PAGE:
I was playing in the under-10 soccer team. I can still remember when we walked off the soccer field complaining about the referee’s decision to award a penalty that resulted in us losing a semi-final match. It felt as if our world had collapsed. This was such an important match. Nothing worse could be imagined. We had lost. We felt gutted and angry at the decision. It was unfair.
As I look back now, my teacher’s comment to our emotional reaction challenged us to adopt a more empowering perspective to what had occurred. In a calm, caring, yet assertive tone, I remember the essence of his message:
“I want you all to think of how you played during the match today. Let’s take some time to think. Think only of yourself. If you feel that you played a perfect match and never made a mistake on the field in everything you did, then quietly congratulate yourself. You can feel proud of yourself. But please be honest in your assessment of yourself. Being honest with yourself is the hardest thing that a top sportsman has to do. When you are truly honest with how you see yourself, you will never think that life is unfair and/or blame others for your mistakes and/or them making their own mistakes. Striving to be the best you can be, is all that matters. So let’s take a minute to breathe and relax and now please go and thank the referee for giving up his valuable time to be with us.”
Maybe this lesson many years ago still sits deep in my being. Whenever I hear international teams publicly criticize referees after suffering a humiliating loss, I get this feeling of agitation. When a team adopts a ‘poor me’, ‘life is unfair’ stance and focuses on the mistakes of a referee as a reason for its poor performance, it loses dignity. It also loses respect from the wider audience. In addition, tags like spoilt and arrogant tend to emerge as a consequence of the verbal exchange.
In any sporting encounter, athletes need to distinguish between the ‘controllables’ and the ‘uncontrollables’ during a match. Weather, playing conditions, bounce of the ball, crowd behaviour and referee decisions all fall in the ‘uncontrollable’ domain. The ‘controllables’ encompass all processes that one can personally and directly influence. In particular, our mental attitude, physical skills and the mental tenacity to remain focused on the game strategy fall in the ‘controllable’ arena.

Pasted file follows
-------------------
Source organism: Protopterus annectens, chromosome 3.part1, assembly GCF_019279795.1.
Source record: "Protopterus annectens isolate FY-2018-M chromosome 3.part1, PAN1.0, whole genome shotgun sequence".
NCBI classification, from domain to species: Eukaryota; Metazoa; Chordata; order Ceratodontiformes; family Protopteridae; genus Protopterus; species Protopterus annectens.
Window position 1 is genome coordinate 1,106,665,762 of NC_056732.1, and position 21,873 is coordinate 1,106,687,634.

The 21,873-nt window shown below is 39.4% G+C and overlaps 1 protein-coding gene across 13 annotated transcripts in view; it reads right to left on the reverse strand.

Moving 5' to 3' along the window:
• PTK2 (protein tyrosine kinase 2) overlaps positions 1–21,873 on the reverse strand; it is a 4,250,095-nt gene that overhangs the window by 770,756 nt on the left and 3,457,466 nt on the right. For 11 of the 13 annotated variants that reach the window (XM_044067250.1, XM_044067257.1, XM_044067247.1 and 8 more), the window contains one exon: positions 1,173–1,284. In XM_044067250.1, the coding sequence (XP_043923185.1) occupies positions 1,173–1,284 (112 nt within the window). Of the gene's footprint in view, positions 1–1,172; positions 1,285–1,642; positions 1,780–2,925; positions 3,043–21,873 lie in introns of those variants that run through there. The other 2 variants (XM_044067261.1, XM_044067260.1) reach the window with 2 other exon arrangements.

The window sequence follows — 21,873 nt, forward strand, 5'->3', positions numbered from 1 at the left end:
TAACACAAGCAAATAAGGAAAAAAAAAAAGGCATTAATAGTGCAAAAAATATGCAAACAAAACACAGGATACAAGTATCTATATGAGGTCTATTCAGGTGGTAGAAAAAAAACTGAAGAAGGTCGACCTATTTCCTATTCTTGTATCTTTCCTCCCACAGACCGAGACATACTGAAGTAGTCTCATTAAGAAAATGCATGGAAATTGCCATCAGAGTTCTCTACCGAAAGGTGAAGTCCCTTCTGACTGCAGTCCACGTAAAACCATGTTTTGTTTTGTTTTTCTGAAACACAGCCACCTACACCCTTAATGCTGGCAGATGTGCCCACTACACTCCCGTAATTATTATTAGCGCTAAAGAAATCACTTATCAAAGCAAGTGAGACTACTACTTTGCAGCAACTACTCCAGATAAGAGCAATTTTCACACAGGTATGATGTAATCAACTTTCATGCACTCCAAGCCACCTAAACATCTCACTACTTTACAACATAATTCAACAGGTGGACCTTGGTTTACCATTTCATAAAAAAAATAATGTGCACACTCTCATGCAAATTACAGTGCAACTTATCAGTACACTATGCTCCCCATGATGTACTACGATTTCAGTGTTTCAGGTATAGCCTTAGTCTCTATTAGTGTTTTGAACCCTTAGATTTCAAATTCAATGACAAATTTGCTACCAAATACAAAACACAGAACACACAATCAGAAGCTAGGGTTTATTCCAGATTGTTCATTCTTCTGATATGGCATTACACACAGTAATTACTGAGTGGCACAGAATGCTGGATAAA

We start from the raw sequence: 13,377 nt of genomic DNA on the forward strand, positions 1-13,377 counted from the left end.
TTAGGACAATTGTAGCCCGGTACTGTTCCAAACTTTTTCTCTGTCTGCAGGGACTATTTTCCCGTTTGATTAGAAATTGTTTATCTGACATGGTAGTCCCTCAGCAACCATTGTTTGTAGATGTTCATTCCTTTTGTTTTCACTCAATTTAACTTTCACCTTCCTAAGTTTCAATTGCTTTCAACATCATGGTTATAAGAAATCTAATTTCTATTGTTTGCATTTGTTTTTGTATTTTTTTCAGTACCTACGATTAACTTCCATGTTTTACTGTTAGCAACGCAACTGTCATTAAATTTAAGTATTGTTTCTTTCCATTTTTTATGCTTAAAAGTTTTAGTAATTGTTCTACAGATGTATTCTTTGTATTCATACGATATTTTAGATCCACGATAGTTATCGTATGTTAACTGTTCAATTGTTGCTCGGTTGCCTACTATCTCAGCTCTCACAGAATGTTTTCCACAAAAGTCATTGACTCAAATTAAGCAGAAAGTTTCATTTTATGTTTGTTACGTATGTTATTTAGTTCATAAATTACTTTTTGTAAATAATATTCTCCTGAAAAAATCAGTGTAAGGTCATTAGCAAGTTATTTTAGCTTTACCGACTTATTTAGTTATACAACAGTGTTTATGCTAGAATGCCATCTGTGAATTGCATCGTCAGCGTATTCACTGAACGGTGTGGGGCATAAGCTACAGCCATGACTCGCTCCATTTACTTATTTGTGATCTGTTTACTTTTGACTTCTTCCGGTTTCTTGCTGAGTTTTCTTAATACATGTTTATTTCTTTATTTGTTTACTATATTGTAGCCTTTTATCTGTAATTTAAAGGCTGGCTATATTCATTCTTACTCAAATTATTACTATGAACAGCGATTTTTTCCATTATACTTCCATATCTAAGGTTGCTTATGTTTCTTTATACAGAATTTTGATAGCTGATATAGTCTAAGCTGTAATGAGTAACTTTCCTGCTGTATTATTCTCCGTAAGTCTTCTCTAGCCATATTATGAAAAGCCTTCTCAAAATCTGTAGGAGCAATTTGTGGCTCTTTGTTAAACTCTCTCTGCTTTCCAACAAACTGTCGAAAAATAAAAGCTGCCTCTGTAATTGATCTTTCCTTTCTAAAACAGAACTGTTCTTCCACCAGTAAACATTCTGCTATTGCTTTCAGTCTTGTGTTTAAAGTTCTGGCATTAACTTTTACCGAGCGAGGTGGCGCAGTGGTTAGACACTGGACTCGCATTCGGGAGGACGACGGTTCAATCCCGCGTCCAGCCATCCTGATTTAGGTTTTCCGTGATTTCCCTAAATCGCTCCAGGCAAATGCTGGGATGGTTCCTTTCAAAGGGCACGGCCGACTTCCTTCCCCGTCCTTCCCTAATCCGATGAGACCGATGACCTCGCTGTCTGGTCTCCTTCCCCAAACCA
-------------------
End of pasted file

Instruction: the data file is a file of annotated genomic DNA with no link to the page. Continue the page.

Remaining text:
The South African rugby team needs to take a honest, careful look at the harsh reality of recurring destructive patterns that they are experiencing at this point in time. They have:
- suffered humiliating defeats in each of the three tri-nations tests, conceding more than 30 points on each occasion,
- not managed to get a single bonus point due to the degree of the defeats,
- had one or more players sent off during each test, usually in the first couple of minutes of the game,
- had 3 different referees officiating the matches; all of whom were considered to be unfair and against the team.
A team never remains in the same state over time. The South African rugby team is presently in a process of decay (or change). Over the past year, three disturbing processes have unfolded concurrently in the team:
- The settled, established combinations that had previously existed in the team in the 2009 season have now changed. The present team is not organised and finds it difficult to absorb the intense pressure that a classy opposition is able to exert.
- A year ago, the team was at its peak with many experienced players taking leadership roles on the field of play and supporting the captaincy of John Smit. This on-the-field leadership no longer exists and the coaching staff are now being exposed.
- It is an aging team. Players who are ‘long in the tooth’ no longer create the necessary vibrancy and creativity to win matches. Old players can get set in their ways and get easily agitated if things do not go their way. Many of the experienced players are getting distracted and the standard of their play is deteriorating (Bakkies Botha’s head butt, Danie Russouw’s little kick, Jaque Fourie’s spear tackle, all occurring in the first couple of minutes of the match). Further, the captain is seen more and more with outstretched arms questioning/talking/(complaining?) to the referee.
While we may be the rugby world champions, I fear that the decaying process will eventually be at its low point by the time 2011 arrives. As the team attempts to navigate itself through these difficult times, I only have one wish: please no ‘poor me’ talk.